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Recent experiments in divergent fields of birdsong have revealed that vocal performance is important for reproductive success and under active control by distinct neural circuits. Vocal consistency, the degree to which the spectral properties (e.g. dominant or fundamental frequency) of song elements are produced consistently from rendition to rendition, has(More)
Birdsong, like human speech, relies critically on auditory feedback to provide information about the quality of vocalizations. Although the importance of auditory feedback to vocal learning is well established, whether and how feedback signals influence vocal premotor circuitry has remained obscure. Previous studies in singing birds have not detected(More)
Birdsong is a learned motor skill that is performed with a high degree of stereotypy in adult birds. Nevertheless, even in species where song "crystallizes" in a form that remains stable over time, there is residual variability. Such variability in well-learned skills is often construed as uncontrolled and irrelevant biological "noise." However, studies in(More)
The mechanisms that control growth and reproduction have received considerable attention by molecular and cellular endocrinologists, yet there has been relatively little effort to link these two aspects of physiology. On the other hand, evolutionary biologists have long commented on the relationship between growth and reproduction in many species, yet have(More)
Songbirds and humans both rely critically on hearing for learning and maintaining accurate vocalizations. Evidence strongly indicates that auditory feedback contributes in real time to human speech, but similar contributions of feedback to birdsong remain unclear. Here, we assessed real-time influences of auditory feedback on Bengalese finch song using a(More)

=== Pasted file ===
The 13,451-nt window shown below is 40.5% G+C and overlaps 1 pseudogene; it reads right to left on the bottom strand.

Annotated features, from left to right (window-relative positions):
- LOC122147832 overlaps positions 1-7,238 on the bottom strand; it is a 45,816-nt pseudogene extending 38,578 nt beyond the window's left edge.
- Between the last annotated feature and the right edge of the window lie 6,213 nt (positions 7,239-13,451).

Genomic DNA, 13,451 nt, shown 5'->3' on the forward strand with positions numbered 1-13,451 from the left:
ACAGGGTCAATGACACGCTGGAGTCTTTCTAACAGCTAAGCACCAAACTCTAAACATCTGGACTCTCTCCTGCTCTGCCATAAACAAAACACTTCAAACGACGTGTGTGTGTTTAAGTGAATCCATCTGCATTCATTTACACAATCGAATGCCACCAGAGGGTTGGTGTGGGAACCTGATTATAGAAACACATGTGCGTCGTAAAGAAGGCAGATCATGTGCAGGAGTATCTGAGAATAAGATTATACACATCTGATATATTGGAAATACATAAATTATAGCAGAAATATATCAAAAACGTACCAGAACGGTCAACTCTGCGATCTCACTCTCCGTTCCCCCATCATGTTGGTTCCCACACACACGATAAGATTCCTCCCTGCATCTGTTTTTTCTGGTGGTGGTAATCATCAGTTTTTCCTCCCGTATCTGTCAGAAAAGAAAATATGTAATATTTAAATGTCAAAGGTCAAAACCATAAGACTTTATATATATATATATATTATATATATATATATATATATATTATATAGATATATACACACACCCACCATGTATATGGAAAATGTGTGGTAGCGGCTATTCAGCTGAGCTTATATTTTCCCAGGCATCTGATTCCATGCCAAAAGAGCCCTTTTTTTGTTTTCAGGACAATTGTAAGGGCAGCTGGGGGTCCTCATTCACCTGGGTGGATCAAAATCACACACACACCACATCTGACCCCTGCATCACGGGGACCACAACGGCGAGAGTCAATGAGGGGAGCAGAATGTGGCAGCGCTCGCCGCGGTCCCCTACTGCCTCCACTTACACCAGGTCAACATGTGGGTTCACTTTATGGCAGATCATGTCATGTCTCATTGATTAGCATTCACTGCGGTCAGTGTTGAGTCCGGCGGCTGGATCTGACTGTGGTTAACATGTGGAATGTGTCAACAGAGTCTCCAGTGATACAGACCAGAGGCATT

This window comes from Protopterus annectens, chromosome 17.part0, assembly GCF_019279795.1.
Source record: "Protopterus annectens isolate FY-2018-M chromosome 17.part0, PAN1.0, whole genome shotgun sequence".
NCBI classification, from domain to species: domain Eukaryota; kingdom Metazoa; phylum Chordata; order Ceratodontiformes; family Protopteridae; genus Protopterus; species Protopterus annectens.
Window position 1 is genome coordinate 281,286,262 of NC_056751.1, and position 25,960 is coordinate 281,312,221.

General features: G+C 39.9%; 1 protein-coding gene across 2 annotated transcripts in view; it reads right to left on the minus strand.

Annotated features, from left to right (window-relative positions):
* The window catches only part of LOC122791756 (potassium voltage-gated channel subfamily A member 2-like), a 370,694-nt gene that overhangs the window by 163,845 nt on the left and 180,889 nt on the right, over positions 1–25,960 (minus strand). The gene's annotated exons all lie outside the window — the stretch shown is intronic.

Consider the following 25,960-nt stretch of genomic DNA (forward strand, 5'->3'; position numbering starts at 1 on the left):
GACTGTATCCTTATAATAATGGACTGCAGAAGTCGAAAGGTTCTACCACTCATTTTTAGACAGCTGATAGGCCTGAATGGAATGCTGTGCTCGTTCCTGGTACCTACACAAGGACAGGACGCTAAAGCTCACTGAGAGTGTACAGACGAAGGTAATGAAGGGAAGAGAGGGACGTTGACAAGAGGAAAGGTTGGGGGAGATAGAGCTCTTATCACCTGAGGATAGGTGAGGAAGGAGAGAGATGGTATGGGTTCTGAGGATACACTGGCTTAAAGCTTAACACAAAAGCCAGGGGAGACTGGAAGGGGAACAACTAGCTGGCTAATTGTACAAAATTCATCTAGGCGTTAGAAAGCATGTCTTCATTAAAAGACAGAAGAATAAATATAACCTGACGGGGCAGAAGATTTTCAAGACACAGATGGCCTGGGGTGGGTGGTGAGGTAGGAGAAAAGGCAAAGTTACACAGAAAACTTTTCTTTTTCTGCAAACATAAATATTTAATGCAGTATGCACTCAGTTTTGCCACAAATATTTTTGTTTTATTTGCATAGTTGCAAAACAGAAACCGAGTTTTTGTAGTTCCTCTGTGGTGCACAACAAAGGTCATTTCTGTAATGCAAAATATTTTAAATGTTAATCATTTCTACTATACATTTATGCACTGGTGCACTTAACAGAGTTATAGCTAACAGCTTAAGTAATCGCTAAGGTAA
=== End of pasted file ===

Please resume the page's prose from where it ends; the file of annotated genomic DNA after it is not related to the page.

The neural basis of individual differences in behavior has been studied primarily by analyzing the properties of specific neural areas. However, because of the organization of the nervous system, it is also plausible that differences in behavior are mediated by differences in the interactivity or functional connectivity among brain nuclei in particular(More)
Kratochvil et al. (Naturwissenschaften 95:209-215, 2008) reported recently that in the leopard gecko (Eublepharis macularius) of the family Eublepharidae with temperature-dependent sex determination (TSD), clutches in which eggs were incubated at the same temperature produce only same-sex siblings. Interpreting this result in light of studies of sex steroid(More)
Although the utility of analyzing behavioral experience effects on neural cytochrome oxidase (CO) activity is well recognized, the behavioral correlates of endogenous differences in CO activity have rarely been explored. In male leopard geckos (Eublepharis macularius), the incubation temperature experienced during embryogenesis (IncT) and age affect CO(More)
Sensory feedback is important for the learning and control of a variety of behaviors. Vocal motor production in songbirds is a powerful model system to study sensory influences on behavior because the learning, maintenance, and control of song are critically dependent on auditory feedback. Based on previous behavioral and neural experiments, it has been(More)
Behavior is critically shaped during sensitive periods in development. Birdsong is a learned vocal behavior that undergoes dramatic plasticity during a sensitive period of sensorimotor learning. During this period, juvenile songbirds engage in vocal practice to shape their vocalizations into relatively stereotyped songs. By the time songbirds reach(More)